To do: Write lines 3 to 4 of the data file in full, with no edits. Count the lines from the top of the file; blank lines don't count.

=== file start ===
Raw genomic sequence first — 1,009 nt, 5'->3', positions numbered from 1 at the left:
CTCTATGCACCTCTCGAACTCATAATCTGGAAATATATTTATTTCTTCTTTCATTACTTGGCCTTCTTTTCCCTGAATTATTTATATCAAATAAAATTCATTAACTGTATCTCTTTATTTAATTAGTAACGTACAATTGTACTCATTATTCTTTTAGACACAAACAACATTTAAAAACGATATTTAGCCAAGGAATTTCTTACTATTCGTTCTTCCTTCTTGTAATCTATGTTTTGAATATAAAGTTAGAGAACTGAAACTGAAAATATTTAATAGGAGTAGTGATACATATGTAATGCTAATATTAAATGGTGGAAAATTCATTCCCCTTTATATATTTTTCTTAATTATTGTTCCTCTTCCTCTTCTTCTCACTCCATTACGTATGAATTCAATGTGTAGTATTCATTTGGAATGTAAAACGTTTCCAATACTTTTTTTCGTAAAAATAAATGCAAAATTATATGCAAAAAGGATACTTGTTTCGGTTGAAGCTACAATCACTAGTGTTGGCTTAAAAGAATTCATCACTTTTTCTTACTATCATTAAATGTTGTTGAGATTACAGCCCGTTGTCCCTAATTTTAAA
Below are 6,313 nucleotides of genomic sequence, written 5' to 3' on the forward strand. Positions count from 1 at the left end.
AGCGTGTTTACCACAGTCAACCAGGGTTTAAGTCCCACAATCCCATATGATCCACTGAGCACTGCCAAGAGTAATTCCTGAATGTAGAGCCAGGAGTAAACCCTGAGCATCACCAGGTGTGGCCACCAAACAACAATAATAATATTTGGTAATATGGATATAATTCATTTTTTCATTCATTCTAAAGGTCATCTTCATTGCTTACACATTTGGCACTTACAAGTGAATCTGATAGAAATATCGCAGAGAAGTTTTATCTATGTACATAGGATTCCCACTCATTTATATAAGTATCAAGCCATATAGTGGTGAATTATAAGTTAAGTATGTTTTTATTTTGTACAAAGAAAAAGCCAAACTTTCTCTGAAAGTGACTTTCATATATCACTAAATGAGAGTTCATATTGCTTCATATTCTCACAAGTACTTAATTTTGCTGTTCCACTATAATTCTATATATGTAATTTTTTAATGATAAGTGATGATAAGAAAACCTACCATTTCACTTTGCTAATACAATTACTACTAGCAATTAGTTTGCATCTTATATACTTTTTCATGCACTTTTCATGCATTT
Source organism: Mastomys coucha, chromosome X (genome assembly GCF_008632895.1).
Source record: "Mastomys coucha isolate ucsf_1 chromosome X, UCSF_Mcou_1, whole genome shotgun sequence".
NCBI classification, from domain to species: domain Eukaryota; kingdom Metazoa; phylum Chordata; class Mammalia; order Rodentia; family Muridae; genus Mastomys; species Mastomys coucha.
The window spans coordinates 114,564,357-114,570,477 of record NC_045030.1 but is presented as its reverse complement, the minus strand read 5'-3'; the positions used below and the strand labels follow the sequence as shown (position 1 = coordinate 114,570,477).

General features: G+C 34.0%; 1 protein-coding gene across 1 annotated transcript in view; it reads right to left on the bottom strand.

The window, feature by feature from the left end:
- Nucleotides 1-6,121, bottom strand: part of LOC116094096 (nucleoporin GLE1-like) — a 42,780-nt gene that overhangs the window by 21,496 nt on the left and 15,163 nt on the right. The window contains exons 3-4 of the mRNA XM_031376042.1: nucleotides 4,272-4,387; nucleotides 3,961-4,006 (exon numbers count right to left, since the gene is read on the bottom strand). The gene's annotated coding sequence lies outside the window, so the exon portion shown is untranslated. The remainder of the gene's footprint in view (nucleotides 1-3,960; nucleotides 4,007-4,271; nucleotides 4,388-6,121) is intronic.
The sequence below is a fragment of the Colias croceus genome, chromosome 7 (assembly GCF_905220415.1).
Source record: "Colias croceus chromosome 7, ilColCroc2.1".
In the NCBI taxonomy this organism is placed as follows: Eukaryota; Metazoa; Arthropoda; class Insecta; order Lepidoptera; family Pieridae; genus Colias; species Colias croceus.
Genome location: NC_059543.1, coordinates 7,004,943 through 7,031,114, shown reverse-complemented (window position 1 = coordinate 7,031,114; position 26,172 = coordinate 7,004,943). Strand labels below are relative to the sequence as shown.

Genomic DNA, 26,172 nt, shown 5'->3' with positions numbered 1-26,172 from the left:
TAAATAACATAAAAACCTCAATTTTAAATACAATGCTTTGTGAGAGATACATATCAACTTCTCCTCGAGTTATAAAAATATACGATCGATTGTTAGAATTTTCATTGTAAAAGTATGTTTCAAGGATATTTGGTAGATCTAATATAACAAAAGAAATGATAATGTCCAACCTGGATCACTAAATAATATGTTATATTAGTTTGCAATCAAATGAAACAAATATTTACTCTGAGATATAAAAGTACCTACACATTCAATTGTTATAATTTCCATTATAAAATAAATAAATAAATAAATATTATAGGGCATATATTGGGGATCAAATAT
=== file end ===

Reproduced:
Below are 6,313 nucleotides of genomic sequence, written 5' to 3' on the forward strand. Positions count from 1 at the left end.
AGCGTGTTTACCACAGTCAACCAGGGTTTAAGTCCCACAATCCCATATGATCCACTGAGCACTGCCAAGAGTAATTCCTGAATGTAGAGCCAGGAGTAAACCCTGAGCATCACCAGGTGTGGCCACCAAACAACAATAATAATATTTGGTAATATGGATATAATTCATTTTTTCATTCATTCTAAAGGTCATCTTCATTGCTTACACATTTGGCACTTACAAGTGAATCTGATAGAAATATCGCAGAGAAGTTTTATCTATGTACATAGGATTCCCACTCATTTATATAAGTATCAAGCCATATAGTGGTGAATTATAAGTTAAGTATGTTTTTATTTTGTACAAAGAAAAAGCCAAACTTTCTCTGAAAGTGACTTTCATATATCACTAAATGAGAGTTCATATTGCTTCATATTCTCACAAGTACTTAATTTTGCTGTTCCACTATAATTCTATATATGTAATTTTTTAATGATAAGTGATGATAAGAAAACCTACCATTTCACTTTGCTAATACAATTACTACTAGCAATTAGTTTGCATCTTATATACTTTTTCATGCACTTTTCATGCATTT